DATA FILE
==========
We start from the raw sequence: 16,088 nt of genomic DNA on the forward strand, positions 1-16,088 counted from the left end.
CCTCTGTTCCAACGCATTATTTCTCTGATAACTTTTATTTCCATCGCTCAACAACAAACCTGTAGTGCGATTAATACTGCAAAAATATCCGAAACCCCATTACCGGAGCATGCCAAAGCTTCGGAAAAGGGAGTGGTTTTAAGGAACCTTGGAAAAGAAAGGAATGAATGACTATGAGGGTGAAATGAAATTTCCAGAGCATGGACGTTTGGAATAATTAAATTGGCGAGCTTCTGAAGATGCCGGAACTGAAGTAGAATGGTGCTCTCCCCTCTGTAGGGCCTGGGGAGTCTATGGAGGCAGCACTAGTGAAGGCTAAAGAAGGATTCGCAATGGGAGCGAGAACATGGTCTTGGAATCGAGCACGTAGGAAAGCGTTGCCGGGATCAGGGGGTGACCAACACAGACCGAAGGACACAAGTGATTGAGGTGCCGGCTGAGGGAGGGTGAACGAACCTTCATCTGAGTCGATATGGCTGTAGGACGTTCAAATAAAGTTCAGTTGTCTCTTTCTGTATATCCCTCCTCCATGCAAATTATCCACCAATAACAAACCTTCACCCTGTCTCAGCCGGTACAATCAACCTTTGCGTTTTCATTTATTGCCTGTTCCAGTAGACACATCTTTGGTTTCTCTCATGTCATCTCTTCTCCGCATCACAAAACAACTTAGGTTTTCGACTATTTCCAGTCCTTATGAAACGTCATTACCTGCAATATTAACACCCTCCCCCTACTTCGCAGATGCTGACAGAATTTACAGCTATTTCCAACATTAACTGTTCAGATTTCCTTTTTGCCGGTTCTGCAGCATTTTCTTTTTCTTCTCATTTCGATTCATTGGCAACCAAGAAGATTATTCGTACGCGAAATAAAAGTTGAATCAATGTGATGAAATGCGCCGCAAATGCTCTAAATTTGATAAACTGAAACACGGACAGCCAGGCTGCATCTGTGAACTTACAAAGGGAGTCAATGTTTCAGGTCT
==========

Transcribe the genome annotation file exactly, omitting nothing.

We start from the raw sequence: 16,088 nt of genomic DNA on the forward strand, positions 1-16,088 counted from the left end.
CCTCTGTTCCAACGCATTATTTCTCTGATAACTTTTATTTCCATCGCTCAACAACAAACCTGTAGTGCGATTAATACTGCAAAAATATCCGAAACCCCATTACCGGAGCATGCCAAAGCTTCGGAAAAGGGAGTGGTTTTAAGGAACCTTGGAAAAGAAAGGAATGAATGACTATGAGGGTGAAATGAAATTTCCAGAGCATGGACGTTTGGAATAATTAAATTGGCGAGCTTCTGAAGATGCCGGAACTGAAGTAGAATGGTGCTCTCCCCTCTGTAGGGCCTGGGGAGTCTATGGAGGCAGCACTAGTGAAGGCTAAAGAAGGATTCGCAATGGGAGCGAGAACATGGTCTTGGAATCGAGCACGTAGGAAAGCGTTGCCGGGATCAGGGGGTGACCAACACAGACCGAAGGACACAAGTGATTGAGGTGCCGGCTGAGGGAGGGTGAACGAACCTTCATCTGAGTCGATATGGCTGTAGGACGTTCAAATAAAGTTCAGTTGTCTCTTTCTGTATATCCCTCCTCCATGCAAATTATCCACCAATAACAAACCTTCACCCTGTCTCAGCCGGTACAATCAACCTTTGCGTTTTCATTTATTGCCTGTTCCAGTAGACACATCTTTGGTTTCTCTCATGTCATCTCTTCTCCGCATCACAAAACAACTTAGGTTTTCGACTATTTCCAGTCCTTATGAAACGTCATTACCTGCAATATTAACACCCTCCCCCTACTTCGCAGATGCTGACAGAATTTACAGCTATTTCCAACATTAACTGTTCAGATTTCCTTTTTGCCGGTTCTGCAGCATTTTCTTTTTCTTCTCATTTCGATTCATTGGCAACCAAGAAGATTATTCGTACGCGAAATAAAAGTTGAATCAATGTGATGAAATGCGCCGCAAATGCTCTAAATTTGATAAACTGAAACACGGACAGCCAGGCTGCATCTGTGAACTTACAAAGGGAGTCAATGTTTCAGGTCT